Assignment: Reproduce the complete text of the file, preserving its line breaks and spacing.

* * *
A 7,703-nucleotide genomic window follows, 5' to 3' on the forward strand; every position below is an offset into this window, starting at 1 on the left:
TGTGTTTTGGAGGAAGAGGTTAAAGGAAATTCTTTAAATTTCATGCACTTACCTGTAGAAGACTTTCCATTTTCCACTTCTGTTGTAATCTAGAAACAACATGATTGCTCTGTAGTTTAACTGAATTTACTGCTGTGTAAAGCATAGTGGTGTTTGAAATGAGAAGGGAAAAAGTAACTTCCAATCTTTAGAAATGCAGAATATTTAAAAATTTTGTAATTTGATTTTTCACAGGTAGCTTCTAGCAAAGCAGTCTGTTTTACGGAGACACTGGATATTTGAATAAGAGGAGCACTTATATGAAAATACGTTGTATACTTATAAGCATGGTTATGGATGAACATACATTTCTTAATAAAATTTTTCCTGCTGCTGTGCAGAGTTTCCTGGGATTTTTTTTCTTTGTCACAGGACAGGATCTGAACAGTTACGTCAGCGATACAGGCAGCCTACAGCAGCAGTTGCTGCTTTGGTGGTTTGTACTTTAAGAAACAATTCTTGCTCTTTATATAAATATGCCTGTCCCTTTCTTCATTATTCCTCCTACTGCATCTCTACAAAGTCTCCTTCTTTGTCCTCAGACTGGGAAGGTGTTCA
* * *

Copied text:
A 7,703-nucleotide genomic window follows, 5' to 3' on the forward strand; every position below is an offset into this window, starting at 1 on the left:
TGTGTTTTGGAGGAAGAGGTTAAAGGAAATTCTTTAAATTTCATGCACTTACCTGTAGAAGACTTTCCATTTTCCACTTCTGTTGTAATCTAGAAACAACATGATTGCTCTGTAGTTTAACTGAATTTACTGCTGTGTAAAGCATAGTGGTGTTTGAAATGAGAAGGGAAAAAGTAACTTCCAATCTTTAGAAATGCAGAATATTTAAAAATTTTGTAATTTGATTTTTCACAGGTAGCTTCTAGCAAAGCAGTCTGTTTTACGGAGACACTGGATATTTGAATAAGAGGAGCACTTATATGAAAATACGTTGTATACTTATAAGCATGGTTATGGATGAACATACATTTCTTAATAAAATTTTTCCTGCTGCTGTGCAGAGTTTCCTGGGATTTTTTTTCTTTGTCACAGGACAGGATCTGAACAGTTACGTCAGCGATACAGGCAGCCTACAGCAGCAGTTGCTGCTTTGGTGGTTTGTACTTTAAGAAACAATTCTTGCTCTTTATATAAATATGCCTGTCCCTTTCTTCATTATTCCTCCTACTGCATCTCTACAAAGTCTCCTTCTTTGTCCTCAGACTGGGAAGGTGTTCA